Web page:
Japan is a bike-friendly country and many of its roads accommodate for cyclists with bike lanes. Cycling is a nice way of getting around, whether that be travelling from A to B or simply seeing the sights. If you want to cycle in Kobe, there are plenty of outlets where you can rent or buy a bicycle as well as some nice scenic cycling routes. Here is a quick and convenient guide for anyone who would like to pursue the two-wheeled option of navigating the city.
Before you get on a bike in Japan, it’s important to familiarize yourself with the country’s bicycle laws and do all you can to keep yourself safe. Here are some of the basics:
Penalties for disobeying the cycling laws in Japan include:
Keep your bike safe by locking it when it’s not in use. Many Japanese bikes come with small locks built into the wheels. Also, if you buy a bike, make sure you register it in your name at the police department of your prefecture.
It’s not difficult to get hold of a bicycle in Kobe. Renting is a good option if you just want to use a bike on the odd occasion or don’t have the storage space for one at home. There are a few bike rental places in the city. Kobelin rents bikes through cycle ports (there are 10 in the city) for prices that start at 100 yen per hour. Just register on the website and you’ll be given a password to use at any of the ports. Bikes are fitted with electric pedal-assisted motors that make them ideal for long distances. Spark Scone and Bicycle offers bike rents along with tea and scones. It’s a cafe that’s an 8-minute walk from the Kobe municipal subway. You can rent bikes online and then pick them up/return them to the cafe (by 5:00 p.m. at the latest). Costs range from 1,400 yen a day for a 6-speed bike to 2,800 yen for a tandem. Globalwheels is based in Osaka but offers a delivery service and has a wide range of bikes available from 2,800 yen a day.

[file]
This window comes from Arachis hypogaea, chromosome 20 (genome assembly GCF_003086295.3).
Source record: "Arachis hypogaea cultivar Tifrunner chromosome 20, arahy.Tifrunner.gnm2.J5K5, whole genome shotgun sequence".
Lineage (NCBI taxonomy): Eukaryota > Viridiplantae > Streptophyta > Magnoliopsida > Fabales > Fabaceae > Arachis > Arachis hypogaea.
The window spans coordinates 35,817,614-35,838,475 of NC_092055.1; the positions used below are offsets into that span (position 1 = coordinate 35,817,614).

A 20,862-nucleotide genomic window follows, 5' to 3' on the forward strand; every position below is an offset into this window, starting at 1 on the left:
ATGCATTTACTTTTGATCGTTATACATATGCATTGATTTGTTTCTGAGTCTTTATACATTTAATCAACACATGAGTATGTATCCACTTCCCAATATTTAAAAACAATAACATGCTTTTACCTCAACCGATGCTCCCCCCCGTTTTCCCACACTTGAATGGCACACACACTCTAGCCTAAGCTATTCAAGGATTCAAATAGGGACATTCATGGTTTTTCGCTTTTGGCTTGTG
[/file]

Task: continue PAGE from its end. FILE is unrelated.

If you prefer to buy your own bike, there are several cycle shops in Kobe such as Cycle Base Asahi that sell a range of bicycles. Prices range greatly. A rough price guide is:
City bikes – from 12,000 yen to 80,000 yen
Electric bikes – from 75,000 yen to 400,000 yen
Sports bikes and mountain bikes – from 15,000 yen to 900,000 yen
Folding bikes – from 10,000 yen to 350,000 yen
Many bike shops also offer cycle maintenance and parts replacement should you need anything. Stores such as Yamada Bicycle offer permanent free maintenance for any bikes bought from their store.
If you fancy getting out and really exploring Kobe and beyond by bicycle, there are some great routes that take you through or past some of the city’s many visual attractions. You can cycle to some of the nearby cities if you have a bit of time on your hands. Kobe to Osaka is 34 km while Kobe to Kyoto is 65 km and a bit more of a test as it’s hilly in parts.
You can find local routes, trails and courses of all kinds at these websites: